The upcoming transit of Venus provides a unique opportunity for scientists to double-check this planet-hunting technique.
“Venus is similar in size to the earth. And so it is a perfect example of an earth-like planet travelling in front of a sun-like star – which is just what we are looking for out there,” said Terence Dickinson, editor of SkyNews, a Canadian-based astronomy magazine.
However, Hubble can’t be pointed directly at the sun which would fry its instruments. Instead, it will focus on the moon which will act as a mirror to collect reflected sun light. A tiny fraction of this light would have passed through Venus’s atmosphere. By analysis these rays, scientists hope to see the chemical signatures of Venus’s atmosphere which is well known from the robotic space probes. This approach mimics how scientists are trying to sample the atmospheres of worlds outside the solar system.
“It will be a great test case to understand whether we are doing it correctly,” noted James Graham, director of the Dunlap Institute for Astronomy and Astrophysics at the University of Toronto.
What’s truly amazing is the sensitivity of today’s telescopes, which can detect the slightest changes in light. The Transit of Venus will dim the sun by less than 1 per cent.
HOW TO WATCH THE TRANSIT
For sky watchers in Canada, the Transit of Venus will start late on Tuesday afternoon. But the sun will set while Venus’s six-hour trek is still in progress. Only those in the far northwest will have a chance to witness the entire celestial show.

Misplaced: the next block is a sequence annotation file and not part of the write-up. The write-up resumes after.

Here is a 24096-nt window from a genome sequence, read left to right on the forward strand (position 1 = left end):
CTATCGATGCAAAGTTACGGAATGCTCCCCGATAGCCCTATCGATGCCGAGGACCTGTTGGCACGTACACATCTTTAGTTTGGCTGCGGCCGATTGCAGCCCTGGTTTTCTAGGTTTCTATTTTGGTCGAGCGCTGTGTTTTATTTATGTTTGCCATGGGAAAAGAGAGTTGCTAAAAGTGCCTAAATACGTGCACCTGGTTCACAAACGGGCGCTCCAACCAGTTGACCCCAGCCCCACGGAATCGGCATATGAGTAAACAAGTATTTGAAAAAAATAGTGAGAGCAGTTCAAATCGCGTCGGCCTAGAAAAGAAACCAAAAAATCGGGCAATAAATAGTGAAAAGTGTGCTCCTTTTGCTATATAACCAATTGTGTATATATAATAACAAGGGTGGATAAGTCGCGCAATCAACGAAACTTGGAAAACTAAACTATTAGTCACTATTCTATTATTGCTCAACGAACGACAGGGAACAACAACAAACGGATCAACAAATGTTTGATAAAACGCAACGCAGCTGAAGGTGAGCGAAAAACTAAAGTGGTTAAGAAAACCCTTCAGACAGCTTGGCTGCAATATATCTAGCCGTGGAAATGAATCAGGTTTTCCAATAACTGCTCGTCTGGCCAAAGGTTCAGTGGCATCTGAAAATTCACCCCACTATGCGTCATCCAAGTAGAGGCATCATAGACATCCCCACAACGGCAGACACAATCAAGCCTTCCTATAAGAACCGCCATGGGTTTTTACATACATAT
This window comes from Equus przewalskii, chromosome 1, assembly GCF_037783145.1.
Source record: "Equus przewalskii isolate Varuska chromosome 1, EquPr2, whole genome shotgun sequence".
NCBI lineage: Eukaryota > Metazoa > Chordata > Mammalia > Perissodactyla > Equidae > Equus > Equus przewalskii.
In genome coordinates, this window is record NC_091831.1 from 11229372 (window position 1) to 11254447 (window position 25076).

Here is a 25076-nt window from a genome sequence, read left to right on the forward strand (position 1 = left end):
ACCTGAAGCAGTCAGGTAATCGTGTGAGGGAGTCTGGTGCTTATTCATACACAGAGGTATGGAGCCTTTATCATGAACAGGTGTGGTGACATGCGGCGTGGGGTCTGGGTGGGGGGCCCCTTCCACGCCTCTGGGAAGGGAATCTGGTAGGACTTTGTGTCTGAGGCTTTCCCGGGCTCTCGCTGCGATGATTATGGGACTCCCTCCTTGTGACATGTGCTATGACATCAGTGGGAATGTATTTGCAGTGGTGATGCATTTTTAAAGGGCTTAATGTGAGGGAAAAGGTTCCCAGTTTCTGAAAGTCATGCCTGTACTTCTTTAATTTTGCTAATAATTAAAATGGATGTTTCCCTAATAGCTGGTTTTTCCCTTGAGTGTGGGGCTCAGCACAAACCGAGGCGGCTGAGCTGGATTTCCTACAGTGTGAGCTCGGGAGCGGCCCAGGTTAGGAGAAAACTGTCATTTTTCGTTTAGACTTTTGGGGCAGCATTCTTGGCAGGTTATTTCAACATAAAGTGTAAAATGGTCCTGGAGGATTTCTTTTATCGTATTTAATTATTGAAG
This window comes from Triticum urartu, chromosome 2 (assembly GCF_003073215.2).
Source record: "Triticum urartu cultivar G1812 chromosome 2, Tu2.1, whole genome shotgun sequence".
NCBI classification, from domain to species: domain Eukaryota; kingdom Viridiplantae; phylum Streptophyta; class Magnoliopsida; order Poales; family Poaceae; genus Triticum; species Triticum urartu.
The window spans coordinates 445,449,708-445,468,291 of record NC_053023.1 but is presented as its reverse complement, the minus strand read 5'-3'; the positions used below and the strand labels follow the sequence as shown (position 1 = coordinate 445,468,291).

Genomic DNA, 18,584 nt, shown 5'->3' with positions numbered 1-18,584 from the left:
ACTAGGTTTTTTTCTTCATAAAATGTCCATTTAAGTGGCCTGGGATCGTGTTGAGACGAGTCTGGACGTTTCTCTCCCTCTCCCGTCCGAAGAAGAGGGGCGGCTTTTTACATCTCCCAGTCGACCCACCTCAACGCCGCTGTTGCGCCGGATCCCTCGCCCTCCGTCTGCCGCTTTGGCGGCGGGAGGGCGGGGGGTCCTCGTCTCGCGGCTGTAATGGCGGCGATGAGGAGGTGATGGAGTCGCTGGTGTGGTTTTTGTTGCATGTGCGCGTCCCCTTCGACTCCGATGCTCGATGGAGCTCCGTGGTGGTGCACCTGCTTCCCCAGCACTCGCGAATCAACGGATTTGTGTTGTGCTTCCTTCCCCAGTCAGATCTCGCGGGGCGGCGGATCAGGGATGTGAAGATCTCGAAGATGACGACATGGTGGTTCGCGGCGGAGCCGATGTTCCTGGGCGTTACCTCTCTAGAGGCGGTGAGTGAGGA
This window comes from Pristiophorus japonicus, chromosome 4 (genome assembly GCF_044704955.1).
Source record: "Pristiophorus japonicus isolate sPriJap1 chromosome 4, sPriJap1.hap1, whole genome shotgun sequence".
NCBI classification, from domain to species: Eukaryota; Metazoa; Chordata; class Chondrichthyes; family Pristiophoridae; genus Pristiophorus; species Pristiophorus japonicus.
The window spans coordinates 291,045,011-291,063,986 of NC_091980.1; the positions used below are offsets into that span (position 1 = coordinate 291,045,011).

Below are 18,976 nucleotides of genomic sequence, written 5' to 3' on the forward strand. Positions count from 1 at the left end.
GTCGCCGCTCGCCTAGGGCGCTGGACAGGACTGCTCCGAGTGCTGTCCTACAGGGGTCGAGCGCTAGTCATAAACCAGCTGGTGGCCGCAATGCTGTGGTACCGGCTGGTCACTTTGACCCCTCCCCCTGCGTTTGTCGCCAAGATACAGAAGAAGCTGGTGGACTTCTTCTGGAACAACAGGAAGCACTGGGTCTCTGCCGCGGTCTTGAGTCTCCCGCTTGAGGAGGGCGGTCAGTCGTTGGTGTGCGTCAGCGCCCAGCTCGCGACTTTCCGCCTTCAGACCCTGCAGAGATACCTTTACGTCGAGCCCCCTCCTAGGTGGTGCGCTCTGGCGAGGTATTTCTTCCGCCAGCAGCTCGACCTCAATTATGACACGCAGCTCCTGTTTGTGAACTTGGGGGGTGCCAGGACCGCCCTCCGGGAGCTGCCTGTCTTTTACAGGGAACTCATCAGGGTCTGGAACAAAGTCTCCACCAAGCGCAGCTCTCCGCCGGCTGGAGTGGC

You’ll need a solar filter or specialized glasses – the same type used for viewing an eclipse – to protect your eyes from the sun’s potentially damaging rays. A pair of transit glasses is available with each newsstand copy of the May/June issue of SkyNews.
Many educational institutions and local branches of the Royal Astronomical Society of Canada will be hosting viewing sites where the public can look at the sun through special solar telescopes. For instance, the Astronomy and Astrophysics Department of the University of Toronto will be staging a show at Varsity Stadium, starting at 5:30 p.m. (Pre-register at universe.utoronto.ca/transit2012/)
Of course, you’ll also need relatively clear skies. Dr. Roy Bishop, a retired professor of physics at Acadia University, had hoped to see the transit in 2004. He set up his telescope on the shores of the Bay of Fundy, not far from his home in Avonport, N.S. But thick clouds blocked the view.
“I was certainly disappointed, although I thought there was a good chance I would be alive in eight years and have another crack at it,” said Prof. Bishop. He is now monitoring weather forecasts. And, if need be, he’s prepared to travel to a spot that’s likely to have sunny skies.
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